Alarming SIPTU Research Underscores Need for Labour’s Childcare Plan
- Early Years Educators are underpaid
- Parents are paying too much
- Children are without a suitable place
Responding to the launch of the SIPTU Big Start Campaign Early Years Staffing and Pay Survey, Labour Leader Ivana Bacik TD has set out Labour’s vision for the sector.
Deputy Bacik said,
“The results of the Big Start Campaign’s Staffing and Pay Survey make for alarming and stark reading. The worrying trend of previous years has continued at a pace, with 68% of providers finding it “extremely difficult” to recruit staff and with nearly 40% of staff likely to leave the sector if pay and conditions are not improved significantly then the entire childcare sector could be facing collapse.
“The reality is the vast majority of early years educators are living pay cheque to pay cheque, experiencing high levels of burnout, earning less than the living wage, and desperately struggling to make ends meet. The spiralling cost-of-living crisis has made an intolerable situation worse for the very people central to our children’s development, education and care. This is unacceptable and needs to change.
“However, there are reasons to be hopeful. The first negotiated pay deal for early years educators is on the horizon. Labour believes this deal must be coupled with an entire new childcare system – a real departure from the piecemeal patch-work quilt which is currently in place.
“Every August, I am inundated with emails from concerned parents scrambling to find a place for their child in a childcare facility. They worry about how to find the money to ensure their kids are cared for while they are at work. I have heard from parents who are forced to pay for hours they are not even using, just so that they can secure a place for their children. It is totally unsustainable. A parent’s ability to secure care for their child should not be dictated by fluctuations in the rate of inflation. It should be considered a basic public service for everyone, and not just for those who can afford to pay.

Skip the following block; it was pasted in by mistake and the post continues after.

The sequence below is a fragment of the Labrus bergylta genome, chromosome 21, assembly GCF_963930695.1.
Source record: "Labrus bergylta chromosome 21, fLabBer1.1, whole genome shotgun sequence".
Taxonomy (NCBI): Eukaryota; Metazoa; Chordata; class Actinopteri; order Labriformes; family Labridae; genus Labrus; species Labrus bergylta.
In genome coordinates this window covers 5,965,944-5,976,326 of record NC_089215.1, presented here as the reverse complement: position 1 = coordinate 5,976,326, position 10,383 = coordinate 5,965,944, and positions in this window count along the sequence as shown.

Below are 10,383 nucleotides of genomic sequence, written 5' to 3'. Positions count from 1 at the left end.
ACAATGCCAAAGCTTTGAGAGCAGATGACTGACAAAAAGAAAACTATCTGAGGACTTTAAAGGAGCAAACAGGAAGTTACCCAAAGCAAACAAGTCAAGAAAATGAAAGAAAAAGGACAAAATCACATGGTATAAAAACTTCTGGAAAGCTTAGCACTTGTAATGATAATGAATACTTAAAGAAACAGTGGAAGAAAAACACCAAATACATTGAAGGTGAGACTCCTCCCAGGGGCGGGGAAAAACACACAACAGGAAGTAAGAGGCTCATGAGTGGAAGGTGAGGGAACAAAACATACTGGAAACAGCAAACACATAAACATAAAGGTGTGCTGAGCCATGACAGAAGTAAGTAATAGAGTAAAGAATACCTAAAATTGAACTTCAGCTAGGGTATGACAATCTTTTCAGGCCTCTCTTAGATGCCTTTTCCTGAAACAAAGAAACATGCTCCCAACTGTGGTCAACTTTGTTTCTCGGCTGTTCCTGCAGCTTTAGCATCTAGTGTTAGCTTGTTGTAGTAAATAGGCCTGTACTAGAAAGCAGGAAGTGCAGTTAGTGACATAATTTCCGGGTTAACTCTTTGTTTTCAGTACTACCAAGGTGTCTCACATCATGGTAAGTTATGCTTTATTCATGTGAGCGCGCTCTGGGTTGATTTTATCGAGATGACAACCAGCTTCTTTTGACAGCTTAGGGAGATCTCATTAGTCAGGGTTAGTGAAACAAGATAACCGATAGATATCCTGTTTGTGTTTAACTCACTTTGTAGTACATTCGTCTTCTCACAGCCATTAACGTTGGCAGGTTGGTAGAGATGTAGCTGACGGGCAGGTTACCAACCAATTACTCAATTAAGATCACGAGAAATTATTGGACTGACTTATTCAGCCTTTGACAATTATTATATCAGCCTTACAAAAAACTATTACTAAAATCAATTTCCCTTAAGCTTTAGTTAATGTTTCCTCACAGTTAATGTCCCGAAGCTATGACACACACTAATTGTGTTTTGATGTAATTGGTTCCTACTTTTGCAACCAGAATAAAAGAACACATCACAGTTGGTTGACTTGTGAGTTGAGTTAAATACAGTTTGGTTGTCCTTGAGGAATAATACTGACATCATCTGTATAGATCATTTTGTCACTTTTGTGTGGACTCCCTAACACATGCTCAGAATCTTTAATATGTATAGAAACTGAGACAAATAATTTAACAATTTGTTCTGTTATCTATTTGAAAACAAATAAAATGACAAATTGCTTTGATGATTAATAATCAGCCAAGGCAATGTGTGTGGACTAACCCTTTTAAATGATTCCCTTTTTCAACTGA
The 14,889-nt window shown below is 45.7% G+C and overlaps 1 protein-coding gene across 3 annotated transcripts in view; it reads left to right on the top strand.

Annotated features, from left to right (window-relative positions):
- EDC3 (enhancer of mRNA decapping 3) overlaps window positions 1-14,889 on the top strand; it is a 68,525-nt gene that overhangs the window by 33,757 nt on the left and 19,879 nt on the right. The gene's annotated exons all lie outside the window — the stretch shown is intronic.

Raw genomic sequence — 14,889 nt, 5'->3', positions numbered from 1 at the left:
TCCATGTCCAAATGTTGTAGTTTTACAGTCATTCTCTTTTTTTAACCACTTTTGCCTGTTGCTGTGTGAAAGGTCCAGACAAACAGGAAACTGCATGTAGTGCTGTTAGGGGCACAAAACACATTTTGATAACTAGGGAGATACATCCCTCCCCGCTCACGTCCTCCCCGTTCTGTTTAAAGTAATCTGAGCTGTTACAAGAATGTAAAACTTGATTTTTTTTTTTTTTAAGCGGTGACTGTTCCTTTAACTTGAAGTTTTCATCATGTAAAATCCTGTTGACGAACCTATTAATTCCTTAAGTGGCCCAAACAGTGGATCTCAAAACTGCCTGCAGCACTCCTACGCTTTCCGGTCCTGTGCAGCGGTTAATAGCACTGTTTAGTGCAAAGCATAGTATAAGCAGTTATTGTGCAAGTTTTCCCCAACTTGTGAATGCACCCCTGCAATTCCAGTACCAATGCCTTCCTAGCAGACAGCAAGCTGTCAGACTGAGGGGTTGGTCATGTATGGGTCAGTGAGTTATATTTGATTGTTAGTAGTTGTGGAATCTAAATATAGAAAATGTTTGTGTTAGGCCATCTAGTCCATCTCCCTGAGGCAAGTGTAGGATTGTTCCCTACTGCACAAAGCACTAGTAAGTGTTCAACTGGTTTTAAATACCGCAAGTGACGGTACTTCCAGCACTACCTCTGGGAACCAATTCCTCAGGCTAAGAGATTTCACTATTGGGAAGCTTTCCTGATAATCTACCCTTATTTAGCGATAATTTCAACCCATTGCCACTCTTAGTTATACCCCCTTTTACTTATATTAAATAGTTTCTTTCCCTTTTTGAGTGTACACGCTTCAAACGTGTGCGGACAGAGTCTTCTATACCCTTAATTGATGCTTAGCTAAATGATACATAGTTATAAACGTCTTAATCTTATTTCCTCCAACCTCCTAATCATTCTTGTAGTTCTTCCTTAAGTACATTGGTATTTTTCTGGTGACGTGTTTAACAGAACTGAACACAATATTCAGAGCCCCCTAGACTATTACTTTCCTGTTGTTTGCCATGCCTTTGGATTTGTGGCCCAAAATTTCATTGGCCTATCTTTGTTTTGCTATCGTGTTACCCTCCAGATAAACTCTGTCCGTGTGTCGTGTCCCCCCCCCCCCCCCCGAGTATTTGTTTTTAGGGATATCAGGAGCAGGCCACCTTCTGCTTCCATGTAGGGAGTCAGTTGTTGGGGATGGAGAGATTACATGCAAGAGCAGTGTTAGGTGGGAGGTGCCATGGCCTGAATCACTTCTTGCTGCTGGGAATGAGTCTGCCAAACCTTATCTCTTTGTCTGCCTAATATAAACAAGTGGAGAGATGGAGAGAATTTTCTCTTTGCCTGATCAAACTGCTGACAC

“We take for granted that children should receive free primary and secondary level schooling. We take for granted that teachers in those schools are entitled to a decent wage, paid by the State. The same should be true for children of preschool age.
“Last year, Labour Women launched a campaign for Equal Early Years in Ireland. It proposes a system based on three pillars: Equality for Children; Affordability for Families; and Fairness for Professionals. I hope that Minister O’Gorman will read our proposals and will take meaningful steps to realise that plan as part of Budget 2023.
“Becoming a new parent is a magical time, but it should not be so expensive. Ireland has the second highest household spend on childcare in the OECD. Couples spend an average of 24% of their income on fees, while that figure is closer to 30% for single parents. High fees, low wages, and a scarcity of places. Parents, early years professionals and (most of all) children deserve so much better. Budget 2023 must move us towards the system of universal public childcare which is so desperately needed.”